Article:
I’ve never been one to use expletives. Normally, I resort to humorous phrases like “holy cow!” or “sacred bovine!” Occasionally, I simply say “Expletive!” to get my point across. But this time, ohhhh, this time was almost an exception. Fortunately, the extreme nature of my pain—and my temporary inability to form coherent words–hindered me from breaking the third commandment. But it hurt like Hades. Who knew nasal surgery could cause so much pain?
Yeah, I’d gotten my wisdom teeth out a couple years before, and that kind of hurt. (Conveniently, my wisdom teeth surgery happened to be right after the release of the Alvin and the Chipmunks movie. My doting family tried to make me see it with them in theaters… not because they actually wanted to see it, but because they wanted to see people laugh at my chipmunk face! Thanks, guys; I love you too.) I’d even gotten a dry socket, and that was a bit unpleasant. And way back in fifth grade, I broke my left ankle… doing a cartwheel. Yes, that was a tad painful. But dry sockets and foot fractures had nothing—I repeat, nothing—on this.
Maybe I just have a low tolerance for pain; this could legitimately be the case. But before you write it off as my wimpiness, let me explain to you the surgery, and then you can judge for yourself. I was born with what is known as a “deviated septum,” which basically means that the inside of my nose was crooked. Specifically, my left nostril was completely blocked by a little piece of bone about halfway up. And this little piece of bone or “deviation” meant that I could never fully breathe through the left side of my nose. In addition to frequent nosebleeds and really bad morning breath, this also translated into a permanent sinus infection. Starting at about three years old, I had sinus infections pretty much all the time. By my surgery, I had taken almost every type of antibiotic, used just about every nasal spray, and had gone through hundreds of boxes of Kleenex and Puffs Plus.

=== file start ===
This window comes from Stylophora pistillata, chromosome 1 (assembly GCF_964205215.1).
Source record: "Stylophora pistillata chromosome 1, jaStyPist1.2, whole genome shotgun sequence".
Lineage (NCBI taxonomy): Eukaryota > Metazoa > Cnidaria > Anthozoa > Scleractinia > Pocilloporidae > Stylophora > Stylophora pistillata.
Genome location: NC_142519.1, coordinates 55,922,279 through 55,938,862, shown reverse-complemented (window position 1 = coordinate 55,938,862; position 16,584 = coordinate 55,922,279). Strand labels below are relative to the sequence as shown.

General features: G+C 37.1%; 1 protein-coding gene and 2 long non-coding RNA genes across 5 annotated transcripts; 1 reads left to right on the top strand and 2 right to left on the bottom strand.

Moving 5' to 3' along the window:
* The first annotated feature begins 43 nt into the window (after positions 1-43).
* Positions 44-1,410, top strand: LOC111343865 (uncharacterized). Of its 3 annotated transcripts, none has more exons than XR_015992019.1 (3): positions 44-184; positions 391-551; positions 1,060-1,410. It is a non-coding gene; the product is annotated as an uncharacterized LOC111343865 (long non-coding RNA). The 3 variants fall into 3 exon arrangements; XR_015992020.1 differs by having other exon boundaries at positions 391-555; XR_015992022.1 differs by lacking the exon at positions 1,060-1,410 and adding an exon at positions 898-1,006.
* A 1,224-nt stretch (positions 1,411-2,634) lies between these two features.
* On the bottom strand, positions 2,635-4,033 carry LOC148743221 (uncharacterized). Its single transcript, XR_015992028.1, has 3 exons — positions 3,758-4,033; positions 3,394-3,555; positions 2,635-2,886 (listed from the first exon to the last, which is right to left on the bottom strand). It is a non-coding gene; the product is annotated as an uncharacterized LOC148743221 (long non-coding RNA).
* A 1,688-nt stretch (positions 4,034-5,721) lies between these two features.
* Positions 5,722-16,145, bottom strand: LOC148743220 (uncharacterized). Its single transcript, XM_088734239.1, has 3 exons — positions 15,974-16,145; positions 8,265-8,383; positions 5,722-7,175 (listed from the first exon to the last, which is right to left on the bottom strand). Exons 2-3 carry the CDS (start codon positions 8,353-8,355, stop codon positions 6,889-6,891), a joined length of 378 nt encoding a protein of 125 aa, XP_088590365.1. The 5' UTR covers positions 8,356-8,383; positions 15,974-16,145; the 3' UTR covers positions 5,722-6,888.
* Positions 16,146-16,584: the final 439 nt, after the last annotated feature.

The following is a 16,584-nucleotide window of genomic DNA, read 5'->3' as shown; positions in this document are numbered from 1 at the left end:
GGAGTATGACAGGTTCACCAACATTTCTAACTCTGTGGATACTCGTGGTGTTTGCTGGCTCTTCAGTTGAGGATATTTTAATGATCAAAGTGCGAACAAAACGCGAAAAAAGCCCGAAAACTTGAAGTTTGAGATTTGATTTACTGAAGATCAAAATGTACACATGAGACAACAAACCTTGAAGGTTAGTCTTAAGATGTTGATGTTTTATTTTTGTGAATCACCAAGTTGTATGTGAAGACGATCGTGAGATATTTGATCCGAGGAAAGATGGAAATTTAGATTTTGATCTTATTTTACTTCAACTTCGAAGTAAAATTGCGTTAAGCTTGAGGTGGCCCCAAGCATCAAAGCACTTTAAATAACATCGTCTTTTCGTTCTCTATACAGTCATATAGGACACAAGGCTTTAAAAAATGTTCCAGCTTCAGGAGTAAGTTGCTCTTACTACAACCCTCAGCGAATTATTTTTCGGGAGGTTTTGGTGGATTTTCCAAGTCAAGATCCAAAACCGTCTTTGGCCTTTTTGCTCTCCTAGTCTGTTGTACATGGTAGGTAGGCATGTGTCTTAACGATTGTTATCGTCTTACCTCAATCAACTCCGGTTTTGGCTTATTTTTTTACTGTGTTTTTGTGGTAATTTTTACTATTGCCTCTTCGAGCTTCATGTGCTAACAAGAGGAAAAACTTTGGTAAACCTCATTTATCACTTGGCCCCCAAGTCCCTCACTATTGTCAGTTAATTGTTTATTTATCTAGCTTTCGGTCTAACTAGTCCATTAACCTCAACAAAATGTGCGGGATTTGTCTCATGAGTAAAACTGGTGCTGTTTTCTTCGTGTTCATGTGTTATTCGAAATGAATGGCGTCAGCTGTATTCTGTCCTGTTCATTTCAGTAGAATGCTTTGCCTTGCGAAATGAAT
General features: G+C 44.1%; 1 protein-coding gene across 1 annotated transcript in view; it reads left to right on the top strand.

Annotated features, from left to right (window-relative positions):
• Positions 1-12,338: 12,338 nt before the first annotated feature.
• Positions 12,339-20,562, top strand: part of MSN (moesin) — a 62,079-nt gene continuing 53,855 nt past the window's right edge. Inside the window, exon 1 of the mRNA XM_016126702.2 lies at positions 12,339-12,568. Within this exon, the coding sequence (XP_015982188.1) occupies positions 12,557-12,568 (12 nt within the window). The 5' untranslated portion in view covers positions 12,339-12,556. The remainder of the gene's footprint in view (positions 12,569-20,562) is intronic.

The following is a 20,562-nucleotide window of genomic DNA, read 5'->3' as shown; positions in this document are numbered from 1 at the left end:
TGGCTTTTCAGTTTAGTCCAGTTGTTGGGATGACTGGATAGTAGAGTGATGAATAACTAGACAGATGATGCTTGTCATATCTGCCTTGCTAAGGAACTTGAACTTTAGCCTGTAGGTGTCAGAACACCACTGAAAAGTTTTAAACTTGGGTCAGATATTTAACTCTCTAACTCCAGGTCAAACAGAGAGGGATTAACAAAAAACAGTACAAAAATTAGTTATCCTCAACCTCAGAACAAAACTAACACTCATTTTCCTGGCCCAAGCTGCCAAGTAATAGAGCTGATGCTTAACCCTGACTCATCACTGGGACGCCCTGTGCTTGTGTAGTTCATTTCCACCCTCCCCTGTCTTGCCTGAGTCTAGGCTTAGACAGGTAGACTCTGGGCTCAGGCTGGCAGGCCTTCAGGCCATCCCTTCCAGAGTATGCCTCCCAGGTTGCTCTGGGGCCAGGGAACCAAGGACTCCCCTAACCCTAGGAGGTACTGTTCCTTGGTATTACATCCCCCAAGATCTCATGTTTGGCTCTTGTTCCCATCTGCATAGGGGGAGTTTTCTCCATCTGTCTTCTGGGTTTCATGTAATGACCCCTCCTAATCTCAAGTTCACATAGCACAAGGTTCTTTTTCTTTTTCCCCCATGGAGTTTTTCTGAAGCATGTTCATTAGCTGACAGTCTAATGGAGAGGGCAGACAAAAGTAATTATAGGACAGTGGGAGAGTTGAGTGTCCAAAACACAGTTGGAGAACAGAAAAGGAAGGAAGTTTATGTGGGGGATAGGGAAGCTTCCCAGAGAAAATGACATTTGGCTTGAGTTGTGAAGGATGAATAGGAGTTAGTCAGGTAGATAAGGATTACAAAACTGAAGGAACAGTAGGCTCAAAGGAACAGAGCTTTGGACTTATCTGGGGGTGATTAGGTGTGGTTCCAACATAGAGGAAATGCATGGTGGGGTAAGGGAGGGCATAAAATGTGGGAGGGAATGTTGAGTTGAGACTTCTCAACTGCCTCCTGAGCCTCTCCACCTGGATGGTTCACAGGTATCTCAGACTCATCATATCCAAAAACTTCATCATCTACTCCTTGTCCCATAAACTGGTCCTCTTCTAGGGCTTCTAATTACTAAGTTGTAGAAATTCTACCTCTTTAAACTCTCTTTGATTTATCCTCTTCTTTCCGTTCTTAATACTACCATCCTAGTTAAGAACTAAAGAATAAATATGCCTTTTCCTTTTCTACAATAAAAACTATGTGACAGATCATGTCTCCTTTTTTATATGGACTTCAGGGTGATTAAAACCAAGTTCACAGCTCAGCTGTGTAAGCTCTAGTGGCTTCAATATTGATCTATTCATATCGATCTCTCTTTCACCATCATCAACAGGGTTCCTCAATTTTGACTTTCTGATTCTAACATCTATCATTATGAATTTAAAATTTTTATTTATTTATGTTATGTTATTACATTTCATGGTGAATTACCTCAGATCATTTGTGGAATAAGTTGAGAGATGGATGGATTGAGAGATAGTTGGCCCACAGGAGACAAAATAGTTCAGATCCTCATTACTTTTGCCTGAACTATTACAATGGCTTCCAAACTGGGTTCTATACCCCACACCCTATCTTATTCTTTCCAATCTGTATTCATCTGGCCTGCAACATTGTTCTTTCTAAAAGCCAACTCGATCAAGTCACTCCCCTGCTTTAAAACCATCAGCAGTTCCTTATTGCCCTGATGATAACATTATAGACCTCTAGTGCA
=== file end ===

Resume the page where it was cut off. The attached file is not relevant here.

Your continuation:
Here I should note that my nose also left emotional scars. All during grade school and high school, I was notorious for my vociferous nose-blowing. In sixth grade, my classmates started calling me “the honker” and eventually kids started plugging their ears when they spotted me heading to the tissues. One fateful English class my senior year, the nasal pressure was especially unbearable. I’d reached the point that I couldn’t even concentrate on my Hamlet essay because it was so debilitating. To breathe or not to breathe? That was the question. The answer was obvious, so I reluctantly sidled up to Mrs. Eagleton’s desk, where I grabbed a wad of tissues. Then I had a brilliant idea! The classroom was in a mobile building, so I could step outside—actually outside—to blow my nose! Quietly I tiptoed out the door, making sure it didn’t slam behind me, and then I blew and blew and BLEW as hard as I possibly could. Oh, the liberty! Oh, the joy! Oh the sweet Kansas air filling my nasal passages! I could breathe! I could breathe! But then… I went back into the classroom where everyone burst into a collective fit of laughter. Apparently the walls of the mobile weren’t as thick as I’d thought. Oops.